What you need to know about overseas absentee voters

Jodesz Gavilan

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What you need to know about overseas absentee voters


There are at least 1.3 million registered overseas Filipino voters for the 2016 polls but voter turnout has not been high

MANILA, Philippines – A month before elections in the Philippines, Filipinos abroad can already cast their votes and choose who they want as leader for the next 6 years.

Overseas absentee voting (OAV) begins on Saturday, April 9, and will run until May 9.

The Overseas Absentee Voting Act of 2003 enacted the system which allows Filipino citizens residing or working abroad to participate in the elections in the Philippines. Those qualified, however, are only allowed to vote for national candidates such as president, vice president, senators, and party-list representatives.

What are the other things you need to know about the OAV? Rappler profiles the overseas vote:

Biggest number of registered overseas absentee voters in 2016

Since the OAV was introduced in 2004, the number of registered voters has been increasing.

For 2016, the Commission on Elections (Comelec) targeted two million overseas absentee voters or more than double the registered voters in 2013.

The poll body, unfortunately, did not hit its goal when the registration period ended in 2015. It, however, managed to hit an all-time high. 

The population of overseas absentee voters for the 2016 polls is at 1,376,067– or 665,116 more than 2013’s 710,951. (READ: Game changers: 1.38 million OFWs begin to vote)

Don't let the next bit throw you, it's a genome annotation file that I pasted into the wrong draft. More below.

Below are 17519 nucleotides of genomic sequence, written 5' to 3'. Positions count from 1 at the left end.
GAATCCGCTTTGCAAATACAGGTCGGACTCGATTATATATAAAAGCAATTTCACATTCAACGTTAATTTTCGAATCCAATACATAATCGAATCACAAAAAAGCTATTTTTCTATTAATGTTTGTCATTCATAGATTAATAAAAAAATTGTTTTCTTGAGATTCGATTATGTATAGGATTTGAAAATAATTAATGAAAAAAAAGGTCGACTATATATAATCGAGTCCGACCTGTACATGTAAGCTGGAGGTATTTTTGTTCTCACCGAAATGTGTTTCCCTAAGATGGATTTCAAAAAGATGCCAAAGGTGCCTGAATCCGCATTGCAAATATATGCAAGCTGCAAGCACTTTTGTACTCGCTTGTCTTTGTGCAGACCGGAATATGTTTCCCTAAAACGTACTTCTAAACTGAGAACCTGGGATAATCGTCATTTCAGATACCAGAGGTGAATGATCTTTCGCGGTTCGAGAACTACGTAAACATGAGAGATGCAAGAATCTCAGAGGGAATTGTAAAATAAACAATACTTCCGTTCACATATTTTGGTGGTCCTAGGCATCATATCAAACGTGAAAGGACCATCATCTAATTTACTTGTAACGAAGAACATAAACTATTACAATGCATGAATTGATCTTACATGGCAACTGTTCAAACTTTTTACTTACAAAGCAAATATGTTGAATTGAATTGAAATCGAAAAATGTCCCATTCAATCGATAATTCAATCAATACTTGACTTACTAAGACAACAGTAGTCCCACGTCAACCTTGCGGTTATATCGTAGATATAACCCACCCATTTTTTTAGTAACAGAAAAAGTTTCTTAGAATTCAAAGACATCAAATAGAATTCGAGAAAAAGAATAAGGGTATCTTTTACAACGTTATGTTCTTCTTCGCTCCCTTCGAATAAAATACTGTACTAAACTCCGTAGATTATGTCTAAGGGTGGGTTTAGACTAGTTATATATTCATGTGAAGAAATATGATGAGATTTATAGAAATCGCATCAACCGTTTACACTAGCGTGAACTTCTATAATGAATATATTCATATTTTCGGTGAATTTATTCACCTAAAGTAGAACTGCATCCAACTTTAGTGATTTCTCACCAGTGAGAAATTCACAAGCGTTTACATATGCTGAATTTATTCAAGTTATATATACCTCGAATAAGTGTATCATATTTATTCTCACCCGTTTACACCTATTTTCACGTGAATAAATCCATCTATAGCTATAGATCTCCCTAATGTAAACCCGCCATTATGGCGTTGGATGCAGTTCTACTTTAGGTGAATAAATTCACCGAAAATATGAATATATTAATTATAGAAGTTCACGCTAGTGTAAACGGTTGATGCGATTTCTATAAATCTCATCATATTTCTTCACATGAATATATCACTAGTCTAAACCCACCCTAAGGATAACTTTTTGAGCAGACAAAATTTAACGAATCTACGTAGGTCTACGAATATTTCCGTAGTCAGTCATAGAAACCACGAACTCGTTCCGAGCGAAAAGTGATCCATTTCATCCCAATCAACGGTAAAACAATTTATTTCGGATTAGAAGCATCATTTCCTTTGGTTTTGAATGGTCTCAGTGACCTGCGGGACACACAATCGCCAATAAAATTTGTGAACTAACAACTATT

This means that from 2004 to 2016, the number of overseas Filipinos who registered to vote grew by 1,016,779 voters.

The huge increase can be attributed to the “aggressive campaign” of the Commission on Elections or Comelec. The poll body partnered with several government agencies, particularly the Department of Foreign Affairs and its 84 outposts across the world, to introduce several ways for Filipinos abroad to take time to register to vote in the upcoming elections.

The numerous activities – including physical registration booths in airports and online services – contributed to the smooth registration of overseas Filipinos, thus encouraging them to do so.

Most overseas Filipino voters are in the Middle East and Africa

There is a common belief that anywhere in the world, you’re bound to bump into a Filipino. According to latest data from the Commission on Filipinos Overseas, there are at least 10 million Filipinos abroad under 3 categories: 4.8 million are permanent residents, 4.2 million are temporary, and 1.16 million are irregular or those not properly documented.

At least 1.3 million of these Filipinos abroad decided to exercise their “right and privilege” to pick who will lead their home country. Starting April 9, they will flock to Philippine posts in their countries to vote.

Click on a country to see the total number of OFVs registered there, and the posts where they will vote. Conversely, click on the points representing the location of foreign posts to see the mode of voting there: red for automatic, orange for postal (manual), yellow for personal (manual), and black for no elections.

The biggest number of overseas Filipino voters can be found in the Middle East and Africa. Out of the total overseas voter population, at least 593,834 or 43.15% are in countries located in this region.

Middle East and Africa 593,834
Asia Pacific 344,857
Northern and Latin America 275,689
Europe 161,687
TOTAL 1,376,067

The numbers are not surprising since based on data from the Philippine Overseas Employment Administration (POEA), most overseas Filipino workers (OFWs) were deployed to the Middle East in the past 5 years. Latest figures show that there are 885,541 OFWs in this region alone. (READ: What you need to know about overseas Filipino workers)

In fact, in 2014, 5 out of the top 10 destinations of land-based OFWs were countries in Middle East.

The list of top 15 posts with the highest number of registered voters, meanwhile, is mixed.

Low overseas absentee voter turnout trend since 2004